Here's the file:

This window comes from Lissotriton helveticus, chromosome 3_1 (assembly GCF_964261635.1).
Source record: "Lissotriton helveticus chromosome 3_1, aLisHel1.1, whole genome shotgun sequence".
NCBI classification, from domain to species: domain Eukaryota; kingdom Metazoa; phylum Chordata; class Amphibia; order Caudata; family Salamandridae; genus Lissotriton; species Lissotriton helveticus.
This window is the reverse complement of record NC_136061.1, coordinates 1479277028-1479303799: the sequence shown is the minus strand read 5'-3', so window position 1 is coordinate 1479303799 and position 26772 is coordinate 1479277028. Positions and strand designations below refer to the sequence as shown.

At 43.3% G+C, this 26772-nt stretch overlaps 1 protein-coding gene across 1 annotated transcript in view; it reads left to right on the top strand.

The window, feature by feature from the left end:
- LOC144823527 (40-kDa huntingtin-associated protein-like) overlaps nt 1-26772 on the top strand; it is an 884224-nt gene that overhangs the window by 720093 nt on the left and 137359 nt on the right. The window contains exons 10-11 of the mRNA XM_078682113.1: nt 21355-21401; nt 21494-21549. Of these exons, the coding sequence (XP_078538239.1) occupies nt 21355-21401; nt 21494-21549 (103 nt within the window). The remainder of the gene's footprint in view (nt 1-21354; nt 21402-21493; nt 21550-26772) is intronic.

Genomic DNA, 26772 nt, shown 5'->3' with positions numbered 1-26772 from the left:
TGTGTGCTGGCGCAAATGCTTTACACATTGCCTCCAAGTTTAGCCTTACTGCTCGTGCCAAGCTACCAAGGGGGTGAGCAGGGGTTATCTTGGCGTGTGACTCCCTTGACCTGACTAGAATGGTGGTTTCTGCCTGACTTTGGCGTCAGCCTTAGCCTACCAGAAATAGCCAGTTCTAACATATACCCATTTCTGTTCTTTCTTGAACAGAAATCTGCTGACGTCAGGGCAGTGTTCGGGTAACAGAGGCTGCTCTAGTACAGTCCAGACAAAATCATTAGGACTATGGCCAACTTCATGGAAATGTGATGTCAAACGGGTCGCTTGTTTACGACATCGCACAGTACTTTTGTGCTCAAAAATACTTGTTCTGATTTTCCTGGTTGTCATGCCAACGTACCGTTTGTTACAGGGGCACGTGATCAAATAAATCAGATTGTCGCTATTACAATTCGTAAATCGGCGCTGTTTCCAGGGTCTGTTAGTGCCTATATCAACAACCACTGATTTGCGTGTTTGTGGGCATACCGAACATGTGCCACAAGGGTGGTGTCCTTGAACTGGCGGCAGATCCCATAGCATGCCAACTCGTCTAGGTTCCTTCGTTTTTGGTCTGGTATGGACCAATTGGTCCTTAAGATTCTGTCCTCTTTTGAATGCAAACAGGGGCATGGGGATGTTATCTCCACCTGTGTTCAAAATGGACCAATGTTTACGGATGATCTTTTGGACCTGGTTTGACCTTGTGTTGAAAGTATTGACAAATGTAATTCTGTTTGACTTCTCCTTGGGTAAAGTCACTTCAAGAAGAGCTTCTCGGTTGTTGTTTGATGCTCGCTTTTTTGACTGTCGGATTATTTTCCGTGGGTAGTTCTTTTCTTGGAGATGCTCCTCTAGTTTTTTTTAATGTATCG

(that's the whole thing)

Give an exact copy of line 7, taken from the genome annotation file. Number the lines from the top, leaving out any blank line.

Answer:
- LOC144823527 (40-kDa huntingtin-associated protein-like) overlaps nt 1-26772 on the top strand; it is an 884224-nt gene that overhangs the window by 720093 nt on the left and 137359 nt on the right. The window contains exons 10-11 of the mRNA XM_078682113.1: nt 21355-21401; nt 21494-21549. Of these exons, the coding sequence (XP_078538239.1) occupies nt 21355-21401; nt 21494-21549 (103 nt within the window). The remainder of the gene's footprint in view (nt 1-21354; nt 21402-21493; nt 21550-26772) is intronic.